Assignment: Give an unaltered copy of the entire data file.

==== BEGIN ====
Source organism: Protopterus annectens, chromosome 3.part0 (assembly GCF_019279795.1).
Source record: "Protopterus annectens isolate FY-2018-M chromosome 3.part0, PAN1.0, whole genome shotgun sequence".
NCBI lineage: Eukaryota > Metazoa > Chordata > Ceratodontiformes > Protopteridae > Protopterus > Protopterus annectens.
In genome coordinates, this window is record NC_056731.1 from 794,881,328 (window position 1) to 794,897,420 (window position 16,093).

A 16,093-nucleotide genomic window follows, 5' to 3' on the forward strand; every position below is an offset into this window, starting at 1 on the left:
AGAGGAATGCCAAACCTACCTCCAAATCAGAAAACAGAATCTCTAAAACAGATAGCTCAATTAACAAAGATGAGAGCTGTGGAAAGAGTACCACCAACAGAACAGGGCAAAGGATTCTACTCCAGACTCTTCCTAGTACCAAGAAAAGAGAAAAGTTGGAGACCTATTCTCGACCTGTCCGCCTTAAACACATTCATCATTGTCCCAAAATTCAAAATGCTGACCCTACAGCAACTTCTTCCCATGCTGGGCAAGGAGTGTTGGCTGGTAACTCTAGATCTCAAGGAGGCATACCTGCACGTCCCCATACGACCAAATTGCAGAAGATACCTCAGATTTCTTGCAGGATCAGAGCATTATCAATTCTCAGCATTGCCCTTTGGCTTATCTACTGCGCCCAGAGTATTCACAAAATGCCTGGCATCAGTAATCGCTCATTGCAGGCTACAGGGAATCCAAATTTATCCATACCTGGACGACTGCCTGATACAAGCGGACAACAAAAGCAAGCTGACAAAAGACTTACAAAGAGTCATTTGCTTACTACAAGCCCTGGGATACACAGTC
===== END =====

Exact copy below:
Source organism: Protopterus annectens, chromosome 3.part0 (assembly GCF_019279795.1).
Source record: "Protopterus annectens isolate FY-2018-M chromosome 3.part0, PAN1.0, whole genome shotgun sequence".
NCBI lineage: Eukaryota > Metazoa > Chordata > Ceratodontiformes > Protopteridae > Protopterus > Protopterus annectens.
In genome coordinates, this window is record NC_056731.1 from 794,881,328 (window position 1) to 794,897,420 (window position 16,093).

A 16,093-nucleotide genomic window follows, 5' to 3' on the forward strand; every position below is an offset into this window, starting at 1 on the left:
AGAGGAATGCCAAACCTACCTCCAAATCAGAAAACAGAATCTCTAAAACAGATAGCTCAATTAACAAAGATGAGAGCTGTGGAAAGAGTACCACCAACAGAACAGGGCAAAGGATTCTACTCCAGACTCTTCCTAGTACCAAGAAAAGAGAAAAGTTGGAGACCTATTCTCGACCTGTCCGCCTTAAACACATTCATCATTGTCCCAAAATTCAAAATGCTGACCCTACAGCAACTTCTTCCCATGCTGGGCAAGGAGTGTTGGCTGGTAACTCTAGATCTCAAGGAGGCATACCTGCACGTCCCCATACGACCAAATTGCAGAAGATACCTCAGATTTCTTGCAGGATCAGAGCATTATCAATTCTCAGCATTGCCCTTTGGCTTATCTACTGCGCCCAGAGTATTCACAAAATGCCTGGCATCAGTAATCGCTCATTGCAGGCTACAGGGAATCCAAATTTATCCATACCTGGACGACTGCCTGATACAAGCGGACAACAAAAGCAAGCTGACAAAAGACTTACAAAGAGTCATTTGCTTACTACAAGCCCTGGGATACACAGTC